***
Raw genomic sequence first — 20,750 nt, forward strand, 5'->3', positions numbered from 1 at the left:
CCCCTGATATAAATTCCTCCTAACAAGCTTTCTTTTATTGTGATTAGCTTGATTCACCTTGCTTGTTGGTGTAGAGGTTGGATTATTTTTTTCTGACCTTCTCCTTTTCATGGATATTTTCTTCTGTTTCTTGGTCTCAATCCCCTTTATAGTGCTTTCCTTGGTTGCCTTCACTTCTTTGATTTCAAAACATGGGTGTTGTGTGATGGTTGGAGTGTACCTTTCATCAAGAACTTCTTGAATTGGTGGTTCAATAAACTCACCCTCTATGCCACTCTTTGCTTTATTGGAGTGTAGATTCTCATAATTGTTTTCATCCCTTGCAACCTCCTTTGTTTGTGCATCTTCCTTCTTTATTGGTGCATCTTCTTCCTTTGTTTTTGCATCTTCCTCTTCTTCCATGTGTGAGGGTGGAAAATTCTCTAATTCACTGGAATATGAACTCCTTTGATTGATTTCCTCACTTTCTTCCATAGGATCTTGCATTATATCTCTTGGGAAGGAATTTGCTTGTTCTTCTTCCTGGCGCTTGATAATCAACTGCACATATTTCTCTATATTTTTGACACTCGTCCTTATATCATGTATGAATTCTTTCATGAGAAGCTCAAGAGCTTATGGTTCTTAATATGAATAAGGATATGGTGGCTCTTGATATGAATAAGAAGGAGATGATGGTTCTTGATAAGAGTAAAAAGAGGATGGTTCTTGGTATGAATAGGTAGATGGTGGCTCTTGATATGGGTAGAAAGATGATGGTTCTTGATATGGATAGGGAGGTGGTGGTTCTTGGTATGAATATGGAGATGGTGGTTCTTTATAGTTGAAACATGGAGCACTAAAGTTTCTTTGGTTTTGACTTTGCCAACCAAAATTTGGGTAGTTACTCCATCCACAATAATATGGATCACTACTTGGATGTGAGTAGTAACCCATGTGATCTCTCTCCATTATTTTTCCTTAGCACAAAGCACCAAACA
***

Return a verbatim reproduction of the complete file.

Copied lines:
Raw genomic sequence first — 20,750 nt, forward strand, 5'->3', positions numbered from 1 at the left:
CCCCTGATATAAATTCCTCCTAACAAGCTTTCTTTTATTGTGATTAGCTTGATTCACCTTGCTTGTTGGTGTAGAGGTTGGATTATTTTTTTCTGACCTTCTCCTTTTCATGGATATTTTCTTCTGTTTCTTGGTCTCAATCCCCTTTATAGTGCTTTCCTTGGTTGCCTTCACTTCTTTGATTTCAAAACATGGGTGTTGTGTGATGGTTGGAGTGTACCTTTCATCAAGAACTTCTTGAATTGGTGGTTCAATAAACTCACCCTCTATGCCACTCTTTGCTTTATTGGAGTGTAGATTCTCATAATTGTTTTCATCCCTTGCAACCTCCTTTGTTTGTGCATCTTCCTTCTTTATTGGTGCATCTTCTTCCTTTGTTTTTGCATCTTCCTCTTCTTCCATGTGTGAGGGTGGAAAATTCTCTAATTCACTGGAATATGAACTCCTTTGATTGATTTCCTCACTTTCTTCCATAGGATCTTGCATTATATCTCTTGGGAAGGAATTTGCTTGTTCTTCTTCCTGGCGCTTGATAATCAACTGCACATATTTCTCTATATTTTTGACACTCGTCCTTATATCATGTATGAATTCTTTCATGAGAAGCTCAAGAGCTTATGGTTCTTAATATGAATAAGGATATGGTGGCTCTTGATATGAATAAGAAGGAGATGATGGTTCTTGATAAGAGTAAAAAGAGGATGGTTCTTGGTATGAATAGGTAGATGGTGGCTCTTGATATGGGTAGAAAGATGATGGTTCTTGATATGGATAGGGAGGTGGTGGTTCTTGGTATGAATATGGAGATGGTGGTTCTTTATAGTTGAAACATGGAGCACTAAAGTTTCTTTGGTTTTGACTTTGCCAACCAAAATTTGGGTAGTTACTCCATCCACAATAATATGGATCACTACTTGGATGTGAGTAGTAACCCATGTGATCTCTCTCCATTATTTTTCCTTAGCACAAAGCACCAAACA